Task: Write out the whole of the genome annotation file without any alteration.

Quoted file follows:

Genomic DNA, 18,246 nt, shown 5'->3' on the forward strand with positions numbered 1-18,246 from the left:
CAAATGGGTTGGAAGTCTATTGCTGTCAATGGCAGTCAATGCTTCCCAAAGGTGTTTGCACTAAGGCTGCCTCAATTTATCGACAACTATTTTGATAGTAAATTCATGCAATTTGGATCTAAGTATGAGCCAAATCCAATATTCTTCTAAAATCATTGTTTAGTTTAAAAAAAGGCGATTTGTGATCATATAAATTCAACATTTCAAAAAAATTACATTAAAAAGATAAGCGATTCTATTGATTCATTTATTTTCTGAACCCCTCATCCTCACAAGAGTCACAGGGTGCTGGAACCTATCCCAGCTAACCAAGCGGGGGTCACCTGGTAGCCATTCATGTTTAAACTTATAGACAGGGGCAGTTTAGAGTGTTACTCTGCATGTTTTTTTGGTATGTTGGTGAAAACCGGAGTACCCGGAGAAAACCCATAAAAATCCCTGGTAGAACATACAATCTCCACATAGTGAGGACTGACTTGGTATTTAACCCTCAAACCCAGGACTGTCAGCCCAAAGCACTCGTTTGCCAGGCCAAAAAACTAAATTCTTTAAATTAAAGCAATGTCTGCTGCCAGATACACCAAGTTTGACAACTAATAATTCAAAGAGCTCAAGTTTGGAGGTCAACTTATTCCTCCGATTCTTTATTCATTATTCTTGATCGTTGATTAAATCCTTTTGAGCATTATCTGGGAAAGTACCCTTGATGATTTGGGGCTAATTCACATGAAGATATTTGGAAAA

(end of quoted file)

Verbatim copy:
Genomic DNA, 18,246 nt, shown 5'->3' on the forward strand with positions numbered 1-18,246 from the left:
CAAATGGGTTGGAAGTCTATTGCTGTCAATGGCAGTCAATGCTTCCCAAAGGTGTTTGCACTAAGGCTGCCTCAATTTATCGACAACTATTTTGATAGTAAATTCATGCAATTTGGATCTAAGTATGAGCCAAATCCAATATTCTTCTAAAATCATTGTTTAGTTTAAAAAAAGGCGATTTGTGATCATATAAATTCAACATTTCAAAAAAATTACATTAAAAAGATAAGCGATTCTATTGATTCATTTATTTTCTGAACCCCTCATCCTCACAAGAGTCACAGGGTGCTGGAACCTATCCCAGCTAACCAAGCGGGGGTCACCTGGTAGCCATTCATGTTTAAACTTATAGACAGGGGCAGTTTAGAGTGTTACTCTGCATGTTTTTTTGGTATGTTGGTGAAAACCGGAGTACCCGGAGAAAACCCATAAAAATCCCTGGTAGAACATACAATCTCCACATAGTGAGGACTGACTTGGTATTTAACCCTCAAACCCAGGACTGTCAGCCCAAAGCACTCGTTTGCCAGGCCAAAAAACTAAATTCTTTAAATTAAAGCAATGTCTGCTGCCAGATACACCAAGTTTGACAACTAATAATTCAAAGAGCTCAAGTTTGGAGGTCAACTTATTCCTCCGATTCTTTATTCATTATTCTTGATCGTTGATTAAATCCTTTTGAGCATTATCTGGGAAAGTACCCTTGATGATTTGGGGCTAATTCACATGAAGATATTTGGAAAA